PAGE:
Author: Michael Evans
Reader mdanie2 who, like me and thousands of others, has been waiting over a week for his new MacBook Pro, surprised me this morning with news that his computer had gone back to Korea of all places. Sure enough, I checked and it looks as though my package, which was sent from Shanghai to Cologne on April 16, has now been sent to Incheon in Korea. The strange thing is that is was sent to Incheon from Shanghai, the origin of the package.
Maybe it never left Shanghai in the first place and the Cologne tracking was merely a stack of expectant paperwork. Or maybe Cologne sent the consignments back to Shanghai for some unfathomable reason. Or, improbably, Apple have frozen all the stock in Cologne and duplicated the orders from Shanghai.
The good news is that after six days of no action, our computers are now going somewhere. No one, I suspect, can fathom the mind of the great UPS, but I can't help wondering why Korea? It's hardly nearer than Shanghai and, at this rate, we could be waiting months.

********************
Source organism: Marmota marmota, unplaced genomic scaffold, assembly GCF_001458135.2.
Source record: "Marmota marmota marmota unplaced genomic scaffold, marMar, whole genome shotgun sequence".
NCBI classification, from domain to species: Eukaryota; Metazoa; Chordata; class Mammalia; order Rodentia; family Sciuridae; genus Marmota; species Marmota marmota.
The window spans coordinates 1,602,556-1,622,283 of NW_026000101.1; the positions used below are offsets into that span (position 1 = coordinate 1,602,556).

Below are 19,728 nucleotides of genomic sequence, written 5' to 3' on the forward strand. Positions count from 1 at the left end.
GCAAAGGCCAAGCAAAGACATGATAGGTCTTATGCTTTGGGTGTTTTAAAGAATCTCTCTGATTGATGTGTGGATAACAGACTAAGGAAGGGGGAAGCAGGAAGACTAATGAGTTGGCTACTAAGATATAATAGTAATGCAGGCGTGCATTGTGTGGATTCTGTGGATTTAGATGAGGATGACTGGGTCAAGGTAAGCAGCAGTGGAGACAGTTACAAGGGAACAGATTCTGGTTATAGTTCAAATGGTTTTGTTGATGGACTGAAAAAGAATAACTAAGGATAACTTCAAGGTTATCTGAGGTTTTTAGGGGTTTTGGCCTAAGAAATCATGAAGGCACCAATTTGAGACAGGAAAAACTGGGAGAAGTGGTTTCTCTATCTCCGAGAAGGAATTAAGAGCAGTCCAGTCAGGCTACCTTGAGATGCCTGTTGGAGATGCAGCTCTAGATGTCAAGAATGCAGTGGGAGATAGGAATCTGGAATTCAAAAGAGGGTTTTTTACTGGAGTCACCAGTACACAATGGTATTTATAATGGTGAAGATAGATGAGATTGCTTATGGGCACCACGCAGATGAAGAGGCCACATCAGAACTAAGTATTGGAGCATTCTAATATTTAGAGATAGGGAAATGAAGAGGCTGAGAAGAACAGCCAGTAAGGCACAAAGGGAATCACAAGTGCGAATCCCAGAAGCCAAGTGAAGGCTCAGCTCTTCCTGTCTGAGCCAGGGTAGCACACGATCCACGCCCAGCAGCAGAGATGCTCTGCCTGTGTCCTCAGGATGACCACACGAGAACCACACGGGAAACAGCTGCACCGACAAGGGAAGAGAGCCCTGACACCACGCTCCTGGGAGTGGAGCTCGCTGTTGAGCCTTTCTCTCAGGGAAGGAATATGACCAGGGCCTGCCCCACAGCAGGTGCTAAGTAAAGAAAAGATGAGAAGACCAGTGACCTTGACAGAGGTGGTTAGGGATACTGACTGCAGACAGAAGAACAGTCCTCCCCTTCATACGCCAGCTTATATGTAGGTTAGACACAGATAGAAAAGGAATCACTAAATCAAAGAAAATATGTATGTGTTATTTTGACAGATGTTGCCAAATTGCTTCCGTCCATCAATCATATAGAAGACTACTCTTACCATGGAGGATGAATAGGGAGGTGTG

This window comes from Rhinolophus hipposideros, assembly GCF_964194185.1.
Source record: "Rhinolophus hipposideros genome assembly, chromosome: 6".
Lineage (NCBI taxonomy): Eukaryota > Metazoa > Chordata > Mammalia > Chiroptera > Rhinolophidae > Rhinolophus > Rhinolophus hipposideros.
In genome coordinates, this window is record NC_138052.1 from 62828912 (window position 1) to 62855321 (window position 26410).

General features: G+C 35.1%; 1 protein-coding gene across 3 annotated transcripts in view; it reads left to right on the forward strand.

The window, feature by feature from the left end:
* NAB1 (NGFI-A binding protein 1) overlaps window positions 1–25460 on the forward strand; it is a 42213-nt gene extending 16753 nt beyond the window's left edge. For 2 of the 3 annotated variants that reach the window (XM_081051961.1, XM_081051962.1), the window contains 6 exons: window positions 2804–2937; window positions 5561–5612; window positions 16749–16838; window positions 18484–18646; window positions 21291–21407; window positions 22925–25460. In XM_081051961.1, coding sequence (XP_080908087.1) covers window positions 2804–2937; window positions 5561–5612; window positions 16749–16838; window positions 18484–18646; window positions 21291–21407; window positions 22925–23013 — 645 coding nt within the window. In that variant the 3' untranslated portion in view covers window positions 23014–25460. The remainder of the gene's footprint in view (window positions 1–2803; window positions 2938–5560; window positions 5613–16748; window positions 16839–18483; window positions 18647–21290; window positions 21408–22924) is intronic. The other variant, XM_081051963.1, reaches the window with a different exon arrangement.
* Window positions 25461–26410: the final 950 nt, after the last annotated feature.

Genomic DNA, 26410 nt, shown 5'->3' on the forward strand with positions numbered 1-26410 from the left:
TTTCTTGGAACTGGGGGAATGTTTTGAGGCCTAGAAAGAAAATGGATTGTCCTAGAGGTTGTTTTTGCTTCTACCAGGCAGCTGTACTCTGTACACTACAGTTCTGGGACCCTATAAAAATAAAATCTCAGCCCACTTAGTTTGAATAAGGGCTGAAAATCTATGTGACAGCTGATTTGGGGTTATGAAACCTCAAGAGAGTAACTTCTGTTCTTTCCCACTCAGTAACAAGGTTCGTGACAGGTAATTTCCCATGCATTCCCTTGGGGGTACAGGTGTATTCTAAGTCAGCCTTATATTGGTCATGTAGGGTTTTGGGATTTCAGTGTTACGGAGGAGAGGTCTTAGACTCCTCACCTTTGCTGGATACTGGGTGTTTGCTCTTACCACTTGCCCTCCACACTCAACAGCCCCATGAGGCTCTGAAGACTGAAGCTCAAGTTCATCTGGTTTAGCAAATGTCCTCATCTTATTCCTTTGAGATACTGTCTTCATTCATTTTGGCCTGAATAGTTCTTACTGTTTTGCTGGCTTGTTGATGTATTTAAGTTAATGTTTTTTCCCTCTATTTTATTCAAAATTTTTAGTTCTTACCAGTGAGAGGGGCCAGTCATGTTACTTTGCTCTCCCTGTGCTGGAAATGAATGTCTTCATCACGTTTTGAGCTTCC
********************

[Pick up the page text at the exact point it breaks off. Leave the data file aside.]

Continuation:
As far as I am aware, Apple have made no statement on the affair, nor have I or mdanie2 received an email to apologise for the delay.
UPDATE 22/4/10 18.30: My much-travelled MacBook Pro is now in Warsaw. Shanghai, Cologne, Shanghai, Korea, Warsaw. Wherever next? Surely not London?
UPDATE 23/4/10 09.00: After an overnight flight from Warsaw, the MacBook has now arrived back in Cologne (for the second time) but is stuck because of "adverse weather conditions." A quick check shows that is is currently warm and sunny in Germany, just like in London. But why could it not have been sent direct from Warsaw to London? And why did it go all the way back from Cologne to Korea in the first place? So what gives, UPS?
UPDATE 24/4/10 05.00: After 24 hours stuck in Cologne's adverse weather (too much sunshine?) the package has landed on British soil at East Midlands Airport, about 120 miles north of London. As I type it is probably in a truck negotiating the M1 motorway. It's weekend, though, so not much hope of seeing it before Monday. At least it is better off than the thousands of people still stranded abroad as a result of Iceland's revenge.
UPDATE 26/4/10: Flown all of 100 miles from East Midlands Airport to Stansted, north of London. Now out for delivery! At least I will have a seasoned tourist on my desk.